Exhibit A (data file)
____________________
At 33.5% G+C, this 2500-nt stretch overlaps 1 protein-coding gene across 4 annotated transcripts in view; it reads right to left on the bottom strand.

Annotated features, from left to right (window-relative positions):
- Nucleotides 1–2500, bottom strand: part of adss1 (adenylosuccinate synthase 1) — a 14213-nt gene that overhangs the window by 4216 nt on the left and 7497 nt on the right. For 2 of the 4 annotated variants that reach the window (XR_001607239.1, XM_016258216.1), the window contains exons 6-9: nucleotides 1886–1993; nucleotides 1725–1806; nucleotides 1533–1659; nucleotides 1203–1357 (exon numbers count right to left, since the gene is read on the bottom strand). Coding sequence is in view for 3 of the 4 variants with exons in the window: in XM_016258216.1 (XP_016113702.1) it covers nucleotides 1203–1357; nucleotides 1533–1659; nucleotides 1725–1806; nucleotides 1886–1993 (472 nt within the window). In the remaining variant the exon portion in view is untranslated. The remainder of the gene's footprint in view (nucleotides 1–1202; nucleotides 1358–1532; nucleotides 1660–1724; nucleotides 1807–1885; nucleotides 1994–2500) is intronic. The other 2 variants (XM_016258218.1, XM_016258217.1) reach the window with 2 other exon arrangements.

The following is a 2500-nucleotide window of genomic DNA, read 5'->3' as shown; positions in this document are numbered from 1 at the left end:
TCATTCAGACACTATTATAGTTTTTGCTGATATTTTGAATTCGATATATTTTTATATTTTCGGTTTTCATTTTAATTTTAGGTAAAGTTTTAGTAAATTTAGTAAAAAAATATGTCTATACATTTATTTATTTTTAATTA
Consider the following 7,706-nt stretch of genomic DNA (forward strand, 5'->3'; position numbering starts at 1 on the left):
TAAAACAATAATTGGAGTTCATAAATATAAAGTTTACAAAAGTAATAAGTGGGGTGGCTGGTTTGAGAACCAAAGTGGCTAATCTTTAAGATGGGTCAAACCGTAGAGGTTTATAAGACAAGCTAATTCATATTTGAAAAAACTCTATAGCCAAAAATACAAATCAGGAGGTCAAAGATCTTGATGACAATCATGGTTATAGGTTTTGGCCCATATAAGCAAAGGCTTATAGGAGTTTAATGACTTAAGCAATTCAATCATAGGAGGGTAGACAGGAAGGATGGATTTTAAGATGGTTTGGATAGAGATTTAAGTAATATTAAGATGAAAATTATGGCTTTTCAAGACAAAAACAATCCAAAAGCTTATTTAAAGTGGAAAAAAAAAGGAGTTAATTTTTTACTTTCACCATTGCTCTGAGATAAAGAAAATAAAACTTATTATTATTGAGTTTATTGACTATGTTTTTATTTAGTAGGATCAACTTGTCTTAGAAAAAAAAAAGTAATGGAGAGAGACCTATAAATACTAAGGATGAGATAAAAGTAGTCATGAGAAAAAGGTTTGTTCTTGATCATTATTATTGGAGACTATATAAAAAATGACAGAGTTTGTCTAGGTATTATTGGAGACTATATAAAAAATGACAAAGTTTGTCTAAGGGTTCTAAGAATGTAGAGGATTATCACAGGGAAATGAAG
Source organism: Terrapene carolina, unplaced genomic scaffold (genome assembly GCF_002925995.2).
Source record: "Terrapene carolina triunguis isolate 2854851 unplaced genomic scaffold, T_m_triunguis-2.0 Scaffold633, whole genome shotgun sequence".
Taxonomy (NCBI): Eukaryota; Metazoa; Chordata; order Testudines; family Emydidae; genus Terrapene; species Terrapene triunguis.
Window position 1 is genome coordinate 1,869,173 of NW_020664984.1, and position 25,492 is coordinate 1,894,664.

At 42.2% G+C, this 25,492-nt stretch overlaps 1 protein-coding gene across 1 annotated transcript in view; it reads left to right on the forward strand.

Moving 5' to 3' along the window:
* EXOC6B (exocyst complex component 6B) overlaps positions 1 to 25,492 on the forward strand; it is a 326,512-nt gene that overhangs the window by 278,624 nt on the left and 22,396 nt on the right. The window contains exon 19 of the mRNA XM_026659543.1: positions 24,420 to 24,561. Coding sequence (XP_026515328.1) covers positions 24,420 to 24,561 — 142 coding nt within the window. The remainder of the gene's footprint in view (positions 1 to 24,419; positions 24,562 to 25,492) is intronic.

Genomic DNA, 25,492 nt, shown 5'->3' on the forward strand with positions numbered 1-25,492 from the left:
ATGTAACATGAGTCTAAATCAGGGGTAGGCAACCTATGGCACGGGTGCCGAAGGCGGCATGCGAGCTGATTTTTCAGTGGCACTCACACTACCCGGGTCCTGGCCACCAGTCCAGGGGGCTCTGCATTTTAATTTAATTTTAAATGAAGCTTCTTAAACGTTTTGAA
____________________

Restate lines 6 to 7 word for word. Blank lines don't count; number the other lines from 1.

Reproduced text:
Consider the following 7,706-nt stretch of genomic DNA (forward strand, 5'->3'; position numbering starts at 1 on the left):
TAAAACAATAATTGGAGTTCATAAATATAAAGTTTACAAAAGTAATAAGTGGGGTGGCTGGTTTGAGAACCAAAGTGGCTAATCTTTAAGATGGGTCAAACCGTAGAGGTTTATAAGACAAGCTAATTCATATTTGAAAAAACTCTATAGCCAAAAATACAAATCAGGAGGTCAAAGATCTTGATGACAATCATGGTTATAGGTTTTGGCCCATATAAGCAAAGGCTTATAGGAGTTTAATGACTTAAGCAATTCAATCATAGGAGGGTAGACAGGAAGGATGGATTTTAAGATGGTTTGGATAGAGATTTAAGTAATATTAAGATGAAAATTATGGCTTTTCAAGACAAAAACAATCCAAAAGCTTATTTAAAGTGGAAAAAAAAAGGAGTTAATTTTTTACTTTCACCATTGCTCTGAGATAAAGAAAATAAAACTTATTATTATTGAGTTTATTGACTATGTTTTTATTTAGTAGGATCAACTTGTCTTAGAAAAAAAAAAGTAATGGAGAGAGACCTATAAATACTAAGGATGAGATAAAAGTAGTCATGAGAAAAAGGTTTGTTCTTGATCATTATTATTGGAGACTATATAAAAAATGACAGAGTTTGTCTAGGTATTATTGGAGACTATATAAAAAATGACAAAGTTTGTCTAAGGGTTCTAAGAATGTAGAGGATTATCACAGGGAAATGAAG